Release DetailsLABEL Fuzzorama Records
RELEASED ON 2/7/2006
posted on 9/2006 By:
What do you get when a bunch of Swedes decide to make music? Tenth generation Gothenburg melodeath would be a good guess but the Truckfighters actually manage to deliver some of the best desert baked stoner rock I’ve heard in a long, long time. Regardless of their location thousands of miles from the California scene that has spawned many of the genre greats, it's clear the Truckfighters have absorbed all those influences and used them to craft an album that offers up a full spectrum of classic stoner rock goodness.
Hewing greatly to the conventions of the genre-muddy guitars, distorted fuzzy bass and seven/eight minute songs-their style falls somewhere between Kyuss’s knack for rambling, exploratory space rock offshoots and Fu Manchu’s “lets keep this train running on time” down to business style. Like Kyuss, this blend of hard and heavy and light and airy makes for some heady, sometimes incongruous moments and the occasional overly long jam but they always manage to anchor it with one, if not a few solid, straight forward grooves that appeal to those of us that prefer our rock like our whiskey - straight up. This is easily their most divisive quality as most of the songs are a blend of these two styles which can test your patience if you’re looking for straight rock or disturb your tranquil mood if you’re just looking to chill. But if you can keep up with the altering tempos and tones, this is a pretty rewarding album.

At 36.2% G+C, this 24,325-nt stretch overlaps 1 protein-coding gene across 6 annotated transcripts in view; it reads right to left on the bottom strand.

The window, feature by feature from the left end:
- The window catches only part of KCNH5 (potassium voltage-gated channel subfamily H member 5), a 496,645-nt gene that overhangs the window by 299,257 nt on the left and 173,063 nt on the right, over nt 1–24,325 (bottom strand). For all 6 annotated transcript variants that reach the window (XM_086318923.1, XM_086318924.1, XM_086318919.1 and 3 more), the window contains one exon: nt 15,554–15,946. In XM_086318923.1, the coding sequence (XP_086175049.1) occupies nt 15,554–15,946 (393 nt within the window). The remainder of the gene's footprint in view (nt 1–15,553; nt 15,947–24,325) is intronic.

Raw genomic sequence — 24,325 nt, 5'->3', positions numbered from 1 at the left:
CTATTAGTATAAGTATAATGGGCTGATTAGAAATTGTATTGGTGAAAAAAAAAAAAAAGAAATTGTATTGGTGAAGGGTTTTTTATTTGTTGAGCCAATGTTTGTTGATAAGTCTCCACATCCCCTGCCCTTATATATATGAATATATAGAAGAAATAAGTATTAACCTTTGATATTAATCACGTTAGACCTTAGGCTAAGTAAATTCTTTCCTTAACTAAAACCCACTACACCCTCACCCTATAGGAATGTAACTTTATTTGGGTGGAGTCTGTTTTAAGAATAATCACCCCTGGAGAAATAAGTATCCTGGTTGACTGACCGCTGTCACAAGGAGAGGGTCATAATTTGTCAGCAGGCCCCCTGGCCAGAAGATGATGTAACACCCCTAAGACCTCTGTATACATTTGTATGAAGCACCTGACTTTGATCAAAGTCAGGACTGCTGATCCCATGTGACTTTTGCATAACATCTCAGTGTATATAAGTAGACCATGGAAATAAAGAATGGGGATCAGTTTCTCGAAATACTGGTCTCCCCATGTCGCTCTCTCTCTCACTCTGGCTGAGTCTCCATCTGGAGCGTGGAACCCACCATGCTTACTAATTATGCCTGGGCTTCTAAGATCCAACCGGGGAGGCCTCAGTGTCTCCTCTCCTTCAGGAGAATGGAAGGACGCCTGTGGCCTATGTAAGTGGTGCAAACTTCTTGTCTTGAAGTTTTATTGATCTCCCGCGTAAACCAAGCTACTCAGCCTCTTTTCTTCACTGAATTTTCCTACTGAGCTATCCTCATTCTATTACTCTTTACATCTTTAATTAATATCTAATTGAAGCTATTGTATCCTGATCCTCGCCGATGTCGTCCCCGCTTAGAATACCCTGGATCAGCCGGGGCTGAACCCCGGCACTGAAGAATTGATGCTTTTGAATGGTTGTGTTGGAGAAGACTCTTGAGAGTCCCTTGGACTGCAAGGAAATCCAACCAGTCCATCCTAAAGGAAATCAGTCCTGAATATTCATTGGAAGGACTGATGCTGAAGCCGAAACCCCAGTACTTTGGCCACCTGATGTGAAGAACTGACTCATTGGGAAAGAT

Besides the pronounced similarities to Kyuss, the thing that originally got me hooked is the absolutely filthy bass and guitar sound. It’s reminiscent of the muscular rock sound of John Garcia’s post Kyuss band Unida but even more distorted and beastly. Sometimes you can’t even tell if it’s the guitars or bass driving the unholy low end until the guitars start hitting some of the higher notes. Not that I heard anything but their radio hits but it’s somewhat like the Morphine inspired bassitar sound of The Presidents Of The United States Of America but with far more distortion. I think it’s worth noting in detail as it’s not every day you come across something this heavy, even in a genre known for pushing the limits of the bottom end.
While the music is stellar, the one area they don’t quite deliver on is the vocals. The front man doesn’t have the commanding presence of a John Garcia or Dave Wyndorf so he settles for running the vocals through a distorted voice box most of the time. Or he just doesn’t sing at all, instead allowing the music to take center stage. When he does sing it’s more than acceptable, not really detracting from the sound but not adding anything special to the mix either.
Another potential negative is the sheer mass of this record. It tops out at sixty-eight minutes, with plenty of it devoted to non-linear space rock passages, so this is not a quick, easily consumed burst of energy or something you just casually pop in the CD player. This feeling is even more pronounced by the purposeful blending of the songs from one to the next, giving you a feeling that this is an actual album rather than a collection of songs grouped together. But if you’re an ISIS fan, or any of the like, you won’t have any problem with this as you’re used to devoting large quantities of time to get to the good stuff.
This is as varied and as exciting a group of stoner rock songs you’re going to find these days. It’s heavily influenced by the best bands of the past but skirts any issues of derivativeness with their deft ability to craft surprisingly lush arrangements even though this is their first full length record. It goes without saying that if you’re a big Kyuss fan this is pretty much a mandatory purchase.
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